- God alone is to be served.
- God alone is the ruler, neither Rome nor Herod are legitimate authorities.
- Taxes are to be paid only to God.
- All foreign rule over the Jews is unscriptural. Serving Rome, whether in worship, slavery, or paying taxes, is a sin against God.
As he grew up, Menahem became more and more influenced by the fourth philosophy, so much so that he prayed to the gods to come to his aid to help his people get rid of the Romans. So true and vigorous were his prayers that one day he found that his right-hand palm had turned into a dagger. He knew then that the time had finally come to carry out his sacred task.
The assassination of the Hight Priest Jonathan was to be the first of the murders to be carried out by a group that Menahem was to bring into being – The Sicarii (named so by the Romans). The Sicarii, however, never assassinated the Romans; they killed their own people. Jews of Judaea holding high posts, ones they thought to be involved with the Romans.
What attracted me to visit Menahem during my research at MoVi was the two-pronged strategy followed by him and the Sicarii to this end. The killing of Jews in their community not only sent a message of terror to the community itself but also weakened the communication points of the Roman within the city. Menahem knew that without the information channels, the Romans were weak. This did indeed help in isolating the Roman forces. Essentially a form of advanced terrorism before terrorism came into being.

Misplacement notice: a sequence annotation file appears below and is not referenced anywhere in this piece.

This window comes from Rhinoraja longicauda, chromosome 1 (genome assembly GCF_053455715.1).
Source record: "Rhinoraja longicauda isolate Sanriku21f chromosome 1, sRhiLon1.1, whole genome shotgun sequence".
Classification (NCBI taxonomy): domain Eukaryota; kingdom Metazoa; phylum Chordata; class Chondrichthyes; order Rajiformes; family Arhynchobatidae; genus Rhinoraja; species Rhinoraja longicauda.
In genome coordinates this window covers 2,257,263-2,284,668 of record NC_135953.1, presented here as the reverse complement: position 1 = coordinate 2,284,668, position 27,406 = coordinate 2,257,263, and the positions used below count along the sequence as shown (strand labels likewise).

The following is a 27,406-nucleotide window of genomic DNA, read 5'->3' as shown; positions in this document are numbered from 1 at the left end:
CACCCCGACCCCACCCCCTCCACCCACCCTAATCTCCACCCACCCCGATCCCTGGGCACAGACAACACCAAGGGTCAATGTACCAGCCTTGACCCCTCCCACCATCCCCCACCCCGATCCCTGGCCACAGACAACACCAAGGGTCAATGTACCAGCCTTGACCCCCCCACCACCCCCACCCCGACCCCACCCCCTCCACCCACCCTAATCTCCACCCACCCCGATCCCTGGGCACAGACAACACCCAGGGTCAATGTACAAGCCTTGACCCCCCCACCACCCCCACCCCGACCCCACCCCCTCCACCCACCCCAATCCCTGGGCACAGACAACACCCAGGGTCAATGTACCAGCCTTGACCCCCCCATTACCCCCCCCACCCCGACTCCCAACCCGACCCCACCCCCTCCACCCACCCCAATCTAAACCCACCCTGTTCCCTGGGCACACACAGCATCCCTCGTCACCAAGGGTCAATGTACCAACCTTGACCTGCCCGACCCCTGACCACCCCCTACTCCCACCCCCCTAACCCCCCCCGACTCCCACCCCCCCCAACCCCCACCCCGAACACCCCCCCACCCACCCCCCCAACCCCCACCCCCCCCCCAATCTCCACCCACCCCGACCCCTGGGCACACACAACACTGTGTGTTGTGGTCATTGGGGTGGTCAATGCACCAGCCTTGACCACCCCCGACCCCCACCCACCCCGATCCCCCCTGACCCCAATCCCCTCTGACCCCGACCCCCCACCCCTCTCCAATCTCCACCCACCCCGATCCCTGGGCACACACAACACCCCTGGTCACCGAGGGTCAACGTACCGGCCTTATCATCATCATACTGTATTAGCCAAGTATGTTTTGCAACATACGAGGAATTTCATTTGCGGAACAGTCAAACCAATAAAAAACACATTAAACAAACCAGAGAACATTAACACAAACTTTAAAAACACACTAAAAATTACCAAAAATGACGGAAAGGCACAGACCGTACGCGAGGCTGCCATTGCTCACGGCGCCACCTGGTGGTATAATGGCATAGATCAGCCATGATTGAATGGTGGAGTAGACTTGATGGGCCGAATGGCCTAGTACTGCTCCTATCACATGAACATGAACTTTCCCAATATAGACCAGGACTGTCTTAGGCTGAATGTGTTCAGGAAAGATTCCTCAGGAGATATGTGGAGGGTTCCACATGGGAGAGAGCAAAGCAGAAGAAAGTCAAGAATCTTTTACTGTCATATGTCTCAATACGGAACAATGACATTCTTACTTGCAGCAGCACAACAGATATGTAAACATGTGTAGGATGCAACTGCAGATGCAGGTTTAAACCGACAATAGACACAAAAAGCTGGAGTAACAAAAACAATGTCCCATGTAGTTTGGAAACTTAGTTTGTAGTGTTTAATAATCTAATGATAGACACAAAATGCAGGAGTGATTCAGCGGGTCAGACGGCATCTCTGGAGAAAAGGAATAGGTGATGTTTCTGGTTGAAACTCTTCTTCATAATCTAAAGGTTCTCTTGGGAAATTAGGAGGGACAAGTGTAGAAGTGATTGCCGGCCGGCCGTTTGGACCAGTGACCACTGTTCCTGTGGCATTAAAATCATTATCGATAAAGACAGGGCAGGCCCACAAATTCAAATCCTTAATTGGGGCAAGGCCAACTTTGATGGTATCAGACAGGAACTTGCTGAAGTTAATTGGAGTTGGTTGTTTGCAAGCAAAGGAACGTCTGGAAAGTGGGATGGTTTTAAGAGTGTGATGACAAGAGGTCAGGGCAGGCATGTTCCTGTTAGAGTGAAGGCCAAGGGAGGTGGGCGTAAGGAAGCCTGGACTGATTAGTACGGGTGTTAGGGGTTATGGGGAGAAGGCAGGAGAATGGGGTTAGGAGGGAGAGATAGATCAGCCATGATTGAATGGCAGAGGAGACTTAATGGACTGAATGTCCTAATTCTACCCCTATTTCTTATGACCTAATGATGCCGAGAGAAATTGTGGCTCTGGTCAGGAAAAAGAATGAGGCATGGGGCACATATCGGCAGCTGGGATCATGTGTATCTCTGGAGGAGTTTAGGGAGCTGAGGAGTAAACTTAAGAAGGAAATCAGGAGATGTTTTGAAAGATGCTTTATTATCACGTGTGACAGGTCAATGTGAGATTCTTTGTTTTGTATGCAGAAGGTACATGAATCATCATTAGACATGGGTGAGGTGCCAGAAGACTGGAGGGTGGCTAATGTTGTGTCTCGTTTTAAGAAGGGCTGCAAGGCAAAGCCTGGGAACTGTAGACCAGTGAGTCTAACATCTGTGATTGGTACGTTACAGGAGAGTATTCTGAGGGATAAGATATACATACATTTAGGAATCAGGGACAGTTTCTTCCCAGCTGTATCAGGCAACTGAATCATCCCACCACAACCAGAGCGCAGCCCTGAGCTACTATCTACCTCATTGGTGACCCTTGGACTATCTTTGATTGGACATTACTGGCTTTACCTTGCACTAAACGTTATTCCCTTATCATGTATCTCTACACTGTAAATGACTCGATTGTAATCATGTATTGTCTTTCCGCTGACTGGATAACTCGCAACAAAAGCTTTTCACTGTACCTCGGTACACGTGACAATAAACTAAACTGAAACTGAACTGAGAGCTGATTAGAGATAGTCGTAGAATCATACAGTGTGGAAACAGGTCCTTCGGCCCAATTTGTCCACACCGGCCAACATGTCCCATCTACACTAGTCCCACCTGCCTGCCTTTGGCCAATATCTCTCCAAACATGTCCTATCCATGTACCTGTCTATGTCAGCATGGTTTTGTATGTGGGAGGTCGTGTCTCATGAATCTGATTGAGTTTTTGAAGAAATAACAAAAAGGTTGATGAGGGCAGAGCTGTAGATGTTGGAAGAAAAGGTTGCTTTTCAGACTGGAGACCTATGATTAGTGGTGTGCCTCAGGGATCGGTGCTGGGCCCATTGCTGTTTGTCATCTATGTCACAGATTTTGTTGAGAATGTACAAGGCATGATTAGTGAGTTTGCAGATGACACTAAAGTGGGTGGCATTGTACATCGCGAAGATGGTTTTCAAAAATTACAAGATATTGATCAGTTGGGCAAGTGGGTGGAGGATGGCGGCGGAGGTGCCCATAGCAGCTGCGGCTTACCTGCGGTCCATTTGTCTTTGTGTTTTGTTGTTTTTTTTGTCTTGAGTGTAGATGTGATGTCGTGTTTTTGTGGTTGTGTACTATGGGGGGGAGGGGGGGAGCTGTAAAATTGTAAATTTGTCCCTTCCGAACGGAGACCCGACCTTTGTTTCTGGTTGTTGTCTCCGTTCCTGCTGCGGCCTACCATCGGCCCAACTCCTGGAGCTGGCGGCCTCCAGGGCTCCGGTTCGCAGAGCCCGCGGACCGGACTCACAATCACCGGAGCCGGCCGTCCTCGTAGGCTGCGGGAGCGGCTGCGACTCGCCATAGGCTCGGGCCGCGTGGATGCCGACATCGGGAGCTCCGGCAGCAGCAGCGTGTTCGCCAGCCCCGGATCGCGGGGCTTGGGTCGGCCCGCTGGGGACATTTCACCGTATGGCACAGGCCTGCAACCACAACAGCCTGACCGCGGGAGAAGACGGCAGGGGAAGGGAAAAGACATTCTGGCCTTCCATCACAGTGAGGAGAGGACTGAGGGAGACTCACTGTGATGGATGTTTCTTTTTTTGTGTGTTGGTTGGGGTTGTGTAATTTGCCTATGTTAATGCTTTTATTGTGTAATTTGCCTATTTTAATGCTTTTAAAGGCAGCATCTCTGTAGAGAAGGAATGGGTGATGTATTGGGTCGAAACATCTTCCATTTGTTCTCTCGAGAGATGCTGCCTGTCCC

However, before any of those were to transpire, standing inside his hut the morning after his very first kill, I heard him question whether his actions were indeed the words of God. Sitting in front of me was a man who had always lived by his father’s philosophy, even vehemently prayed for the dagger in his hand.
Can a man who follows you blindly question your footsteps too without having lost faith in your guidance?
Perhaps, the answer is yes.
Sitting inside his hut that morning, Menahem could visualise the tyrant he was meant to himself become as the days passed. There was no turning back now. The path of an assassin always has an upward elevation. To move forward, you must climb higher. And the higher you go, the smaller the people down below seem.
Sitting right there Menahem could prophesize, in the height of his tyrannical rule, in 66 CE, he was to kill the Hight Priest Ananias, and it would lead to the other rebel groups to rebel against his ways. They would, thereby murder him in this instance, for by then, while trying to live up to one part of his father’s philosophy in which he had to oppose all things Roman, he had contradicted another tenet of the same philosophical thread – “God alone is the ruler”.
On the evening he was to be assassinated, Menahem saw his dead father approaching towards him, tears in one corner of his old eyes, his tongue replaced by a dagger.